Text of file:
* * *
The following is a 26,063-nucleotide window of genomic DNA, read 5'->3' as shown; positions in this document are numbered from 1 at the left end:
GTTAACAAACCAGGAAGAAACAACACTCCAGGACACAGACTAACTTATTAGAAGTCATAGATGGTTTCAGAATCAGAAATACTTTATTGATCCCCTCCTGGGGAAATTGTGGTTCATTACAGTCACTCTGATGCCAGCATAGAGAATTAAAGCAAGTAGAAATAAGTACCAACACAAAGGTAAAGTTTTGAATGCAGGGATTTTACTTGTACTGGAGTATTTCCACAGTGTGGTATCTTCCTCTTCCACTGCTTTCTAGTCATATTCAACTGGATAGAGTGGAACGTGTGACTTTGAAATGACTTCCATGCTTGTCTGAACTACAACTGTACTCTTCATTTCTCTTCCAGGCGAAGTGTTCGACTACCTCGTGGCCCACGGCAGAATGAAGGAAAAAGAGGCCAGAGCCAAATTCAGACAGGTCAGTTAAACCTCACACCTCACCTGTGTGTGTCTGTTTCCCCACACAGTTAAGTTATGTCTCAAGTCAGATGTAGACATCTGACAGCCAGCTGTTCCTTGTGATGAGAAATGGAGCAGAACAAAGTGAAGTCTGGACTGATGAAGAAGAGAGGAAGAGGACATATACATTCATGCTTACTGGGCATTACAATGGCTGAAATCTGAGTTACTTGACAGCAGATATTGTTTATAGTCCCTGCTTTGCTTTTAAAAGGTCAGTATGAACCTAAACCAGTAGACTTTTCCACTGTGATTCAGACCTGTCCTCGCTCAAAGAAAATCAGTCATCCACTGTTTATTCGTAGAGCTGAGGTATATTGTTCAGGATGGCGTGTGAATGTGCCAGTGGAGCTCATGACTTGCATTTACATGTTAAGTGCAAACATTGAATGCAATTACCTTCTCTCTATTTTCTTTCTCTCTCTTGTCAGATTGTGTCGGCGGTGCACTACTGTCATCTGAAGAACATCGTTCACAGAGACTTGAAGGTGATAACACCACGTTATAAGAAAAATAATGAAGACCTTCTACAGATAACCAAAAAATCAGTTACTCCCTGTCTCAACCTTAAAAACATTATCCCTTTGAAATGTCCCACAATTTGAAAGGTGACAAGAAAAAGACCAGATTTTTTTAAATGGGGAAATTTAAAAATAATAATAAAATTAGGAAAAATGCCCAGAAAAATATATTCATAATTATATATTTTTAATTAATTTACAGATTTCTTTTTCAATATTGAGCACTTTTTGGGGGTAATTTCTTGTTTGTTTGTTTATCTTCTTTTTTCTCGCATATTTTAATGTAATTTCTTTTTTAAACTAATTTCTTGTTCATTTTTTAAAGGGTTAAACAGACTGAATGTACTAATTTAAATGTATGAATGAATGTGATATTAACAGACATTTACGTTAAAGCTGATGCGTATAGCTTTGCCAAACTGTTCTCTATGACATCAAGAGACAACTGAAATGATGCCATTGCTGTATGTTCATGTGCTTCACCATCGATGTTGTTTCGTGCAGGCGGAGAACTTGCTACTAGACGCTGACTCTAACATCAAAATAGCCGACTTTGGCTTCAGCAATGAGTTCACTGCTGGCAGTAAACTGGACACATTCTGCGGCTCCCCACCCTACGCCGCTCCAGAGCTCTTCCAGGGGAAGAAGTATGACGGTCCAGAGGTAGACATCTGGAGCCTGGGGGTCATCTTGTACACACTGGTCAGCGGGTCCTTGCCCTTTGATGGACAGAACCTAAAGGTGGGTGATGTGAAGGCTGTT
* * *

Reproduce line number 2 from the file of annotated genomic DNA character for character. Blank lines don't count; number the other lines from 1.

GTTAACAAACCAGGAAGAAACAACACTCCAGGACACAGACTAACTTATTAGAAGTCATAGATGGTTTCAGAATCAGAAATACTTTATTGATCCCCTCCTGGGGAAATTGTGGTTCATTACAGTCACTCTGATGCCAGCATAGAGAATTAAAGCAAGTAGAAATAAGTACCAACACAAAGGTAAAGTTTTGAATGCAGGGATTTTACTTGTACTGGAGTATTTCCACAGTGTGGTATCTTCCTCTTCCACTGCTTTCTAGTCATATTCAACTGGATAGAGTGGAACGTGTGACTTTGAAATGACTTCCATGCTTGTCTGAACTACAACTGTACTCTTCATTTCTCTTCCAGGCGAAGTGTTCGACTACCTCGTGGCCCACGGCAGAATGAAGGAAAAAGAGGCCAGAGCCAAATTCAGACAGGTCAGTTAAACCTCACACCTCACCTGTGTGTGTCTGTTTCCCCACACAGTTAAGTTATGTCTCAAGTCAGATGTAGACATCTGACAGCCAGCTGTTCCTTGTGATGAGAAATGGAGCAGAACAAAGTGAAGTCTGGACTGATGAAGAAGAGAGGAAGAGGACATATACATTCATGCTTACTGGGCATTACAATGGCTGAAATCTGAGTTACTTGACAGCAGATATTGTTTATAGTCCCTGCTTTGCTTTTAAAAGGTCAGTATGAACCTAAACCAGTAGACTTTTCCACTGTGATTCAGACCTGTCCTCGCTCAAAGAAAATCAGTCATCCACTGTTTATTCGTAGAGCTGAGGTATATTGTTCAGGATGGCGTGTGAATGTGCCAGTGGAGCTCATGACTTGCATTTACATGTTAAGTGCAAACATTGAATGCAATTACCTTCTCTCTATTTTCTTTCTCTCTCTTGTCAGATTGTGTCGGCGGTGCACTACTGTCATCTGAAGAACATCGTTCACAGAGACTTGAAGGTGATAACACCACGTTATAAGAAAAATAATGAAGACCTTCTACAGATAACCAAAAAATCAGTTACTCCCTGTCTCAACCTTAAAAACATTATCCCTTTGAAATGTCCCACAATTTGAAAGGTGACAAGAAAAAGACCAGATTTTTTTAAATGGGGAAATTTAAAAATAATAATAAAATTAGGAAAAATGCCCAGAAAAATATATTCATAATTATATATTTTTAATTAATTTACAGATTTCTTTTTCAATATTGAGCACTTTTTGGGGGTAATTTCTTGTTTGTTTGTTTATCTTCTTTTTTCTCGCATATTTTAATGTAATTTCTTTTTTAAACTAATTTCTTGTTCATTTTTTAAAGGGTTAAACAGACTGAATGTACTAATTTAAATGTATGAATGAATGTGATATTAACAGACATTTACGTTAAAGCTGATGCGTATAGCTTTGCCAAACTGTTCTCTATGACATCAAGAGACAACTGAAATGATGCCATTGCTGTATGTTCATGTGCTTCACCATCGATGTTGTTTCGTGCAGGCGGAGAACTTGCTACTAGACGCTGACTCTAACATCAAAATAGCCGACTTTGGCTTCAGCAATGAGTTCACTGCTGGCAGTAAACTGGACACATTCTGCGGCTCCCCACCCTACGCCGCTCCAGAGCTCTTCCAGGGGAAGAAGTATGACGGTCCAGAGGTAGACATCTGGAGCCTGGGGGTCATCTTGTACACACTGGTCAGCGGGTCCTTGCCCTTTGATGGACAGAACCTAAAGGTGGGTGATGTGAAGGCTGTT